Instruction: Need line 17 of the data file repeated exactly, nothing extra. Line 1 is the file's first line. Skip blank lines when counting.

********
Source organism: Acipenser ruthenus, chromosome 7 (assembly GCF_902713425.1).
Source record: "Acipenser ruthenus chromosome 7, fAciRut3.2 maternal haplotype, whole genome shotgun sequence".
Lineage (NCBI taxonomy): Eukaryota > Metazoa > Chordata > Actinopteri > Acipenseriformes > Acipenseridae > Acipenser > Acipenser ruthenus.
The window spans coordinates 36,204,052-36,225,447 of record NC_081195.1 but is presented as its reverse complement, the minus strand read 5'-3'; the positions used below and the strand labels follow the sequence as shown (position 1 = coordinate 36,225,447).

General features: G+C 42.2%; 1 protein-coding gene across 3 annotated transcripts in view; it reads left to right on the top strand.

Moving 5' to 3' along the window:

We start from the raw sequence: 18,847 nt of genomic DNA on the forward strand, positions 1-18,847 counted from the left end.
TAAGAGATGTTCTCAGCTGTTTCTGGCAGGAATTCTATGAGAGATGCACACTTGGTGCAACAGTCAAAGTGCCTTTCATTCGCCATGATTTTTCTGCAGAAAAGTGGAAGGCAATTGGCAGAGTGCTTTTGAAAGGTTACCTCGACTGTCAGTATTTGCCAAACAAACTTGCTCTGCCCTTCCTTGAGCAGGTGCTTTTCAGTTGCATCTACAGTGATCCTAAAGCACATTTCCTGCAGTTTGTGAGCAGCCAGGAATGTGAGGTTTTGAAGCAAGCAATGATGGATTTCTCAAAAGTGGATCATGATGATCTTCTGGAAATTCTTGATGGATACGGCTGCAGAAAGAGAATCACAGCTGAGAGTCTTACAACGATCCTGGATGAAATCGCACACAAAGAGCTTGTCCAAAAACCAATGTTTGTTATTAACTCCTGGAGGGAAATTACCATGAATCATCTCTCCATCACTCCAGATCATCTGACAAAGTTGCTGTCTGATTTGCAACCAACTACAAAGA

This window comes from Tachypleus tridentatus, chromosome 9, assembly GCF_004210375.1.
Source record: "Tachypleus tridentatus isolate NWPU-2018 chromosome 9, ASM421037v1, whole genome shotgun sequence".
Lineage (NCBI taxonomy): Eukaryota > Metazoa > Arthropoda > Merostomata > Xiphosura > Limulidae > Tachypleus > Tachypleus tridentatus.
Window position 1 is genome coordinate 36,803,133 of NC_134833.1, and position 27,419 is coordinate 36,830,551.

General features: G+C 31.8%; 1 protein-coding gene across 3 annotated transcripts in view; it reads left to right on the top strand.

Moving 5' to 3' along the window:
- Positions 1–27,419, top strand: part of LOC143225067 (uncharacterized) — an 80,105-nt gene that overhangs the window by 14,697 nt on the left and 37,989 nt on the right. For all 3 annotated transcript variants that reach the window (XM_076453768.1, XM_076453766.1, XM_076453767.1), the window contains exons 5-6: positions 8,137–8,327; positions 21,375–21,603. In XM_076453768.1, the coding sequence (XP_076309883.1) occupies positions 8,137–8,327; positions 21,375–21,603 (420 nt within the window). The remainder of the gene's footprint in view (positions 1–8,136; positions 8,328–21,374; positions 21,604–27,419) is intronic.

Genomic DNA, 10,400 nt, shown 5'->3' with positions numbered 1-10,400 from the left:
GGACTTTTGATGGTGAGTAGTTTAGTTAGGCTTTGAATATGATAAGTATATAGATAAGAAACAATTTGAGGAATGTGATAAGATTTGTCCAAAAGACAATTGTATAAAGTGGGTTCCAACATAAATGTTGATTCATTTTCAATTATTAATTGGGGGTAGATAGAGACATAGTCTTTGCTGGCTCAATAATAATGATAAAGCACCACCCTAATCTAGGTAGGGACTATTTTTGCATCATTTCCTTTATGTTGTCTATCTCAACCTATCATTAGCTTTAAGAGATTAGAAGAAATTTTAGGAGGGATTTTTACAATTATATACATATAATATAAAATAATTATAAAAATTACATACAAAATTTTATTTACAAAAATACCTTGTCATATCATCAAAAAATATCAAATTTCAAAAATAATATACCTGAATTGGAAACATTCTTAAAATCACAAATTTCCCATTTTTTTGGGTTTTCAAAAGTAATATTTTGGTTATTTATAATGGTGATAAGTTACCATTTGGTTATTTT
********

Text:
GGACTTTTGATGGTGAGTAGTTTAGTTAGGCTTTGAATATGATAAGTATATAGATAAGAAACAATTTGAGGAATGTGATAAGATTTGTCCAAAAGACAATTGTATAAAGTGGGTTCCAACATAAATGTTGATTCATTTTCAATTATTAATTGGGGGTAGATAGAGACATAGTCTTTGCTGGCTCAATAATAATGATAAAGCACCACCCTAATCTAGGTAGGGACTATTTTTGCATCATTTCCTTTATGTTGTCTATCTCAACCTATCATTAGCTTTAAGAGATTAGAAGAAATTTTAGGAGGGATTTTTACAATTATATACATATAATATAAAATAATTATAAAAATTACATACAAAATTTTATTTACAAAAATACCTTGTCATATCATCAAAAAATATCAAATTTCAAAAATAATATACCTGAATTGGAAACATTCTTAAAATCACAAATTTCCCATTTTTTTGGGTTTTCAAAAGTAATATTTTGGTTATTTATAATGGTGATAAGTTACCATTTGGTTATTTT